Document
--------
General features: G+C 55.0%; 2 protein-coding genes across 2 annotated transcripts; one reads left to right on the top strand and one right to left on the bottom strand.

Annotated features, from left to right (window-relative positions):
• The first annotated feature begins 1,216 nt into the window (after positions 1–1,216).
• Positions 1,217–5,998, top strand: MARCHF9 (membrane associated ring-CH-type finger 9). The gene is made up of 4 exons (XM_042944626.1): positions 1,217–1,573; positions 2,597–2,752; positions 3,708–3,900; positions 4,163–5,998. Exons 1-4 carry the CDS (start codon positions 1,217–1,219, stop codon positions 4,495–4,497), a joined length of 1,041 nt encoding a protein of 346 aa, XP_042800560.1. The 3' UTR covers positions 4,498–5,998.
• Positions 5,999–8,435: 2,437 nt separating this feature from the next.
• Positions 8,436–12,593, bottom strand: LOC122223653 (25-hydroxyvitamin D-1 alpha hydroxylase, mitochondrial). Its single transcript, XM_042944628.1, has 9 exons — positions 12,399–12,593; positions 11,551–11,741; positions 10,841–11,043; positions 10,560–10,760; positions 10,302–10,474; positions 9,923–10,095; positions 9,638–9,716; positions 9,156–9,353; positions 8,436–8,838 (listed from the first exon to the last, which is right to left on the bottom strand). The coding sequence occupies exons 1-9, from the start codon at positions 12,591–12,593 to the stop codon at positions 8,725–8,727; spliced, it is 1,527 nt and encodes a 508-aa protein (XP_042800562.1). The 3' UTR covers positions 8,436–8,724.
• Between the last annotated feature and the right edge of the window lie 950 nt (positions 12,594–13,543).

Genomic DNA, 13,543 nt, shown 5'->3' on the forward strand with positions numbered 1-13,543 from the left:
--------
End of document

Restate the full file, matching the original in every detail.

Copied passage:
General features: G+C 55.0%; 2 protein-coding genes across 2 annotated transcripts; one reads left to right on the top strand and one right to left on the bottom strand.

Annotated features, from left to right (window-relative positions):
• The first annotated feature begins 1,216 nt into the window (after positions 1–1,216).
• Positions 1,217–5,998, top strand: MARCHF9 (membrane associated ring-CH-type finger 9). The gene is made up of 4 exons (XM_042944626.1): positions 1,217–1,573; positions 2,597–2,752; positions 3,708–3,900; positions 4,163–5,998. Exons 1-4 carry the CDS (start codon positions 1,217–1,219, stop codon positions 4,495–4,497), a joined length of 1,041 nt encoding a protein of 346 aa, XP_042800560.1. The 3' UTR covers positions 4,498–5,998.
• Positions 5,999–8,435: 2,437 nt separating this feature from the next.
• Positions 8,436–12,593, bottom strand: LOC122223653 (25-hydroxyvitamin D-1 alpha hydroxylase, mitochondrial). Its single transcript, XM_042944628.1, has 9 exons — positions 12,399–12,593; positions 11,551–11,741; positions 10,841–11,043; positions 10,560–10,760; positions 10,302–10,474; positions 9,923–10,095; positions 9,638–9,716; positions 9,156–9,353; positions 8,436–8,838 (listed from the first exon to the last, which is right to left on the bottom strand). The coding sequence occupies exons 1-9, from the start codon at positions 12,591–12,593 to the stop codon at positions 8,725–8,727; spliced, it is 1,527 nt and encodes a 508-aa protein (XP_042800562.1). The 3' UTR covers positions 8,436–8,724.
• Between the last annotated feature and the right edge of the window lie 950 nt (positions 12,594–13,543).

Genomic DNA, 13,543 nt, shown 5'->3' on the forward strand with positions numbered 1-13,543 from the left: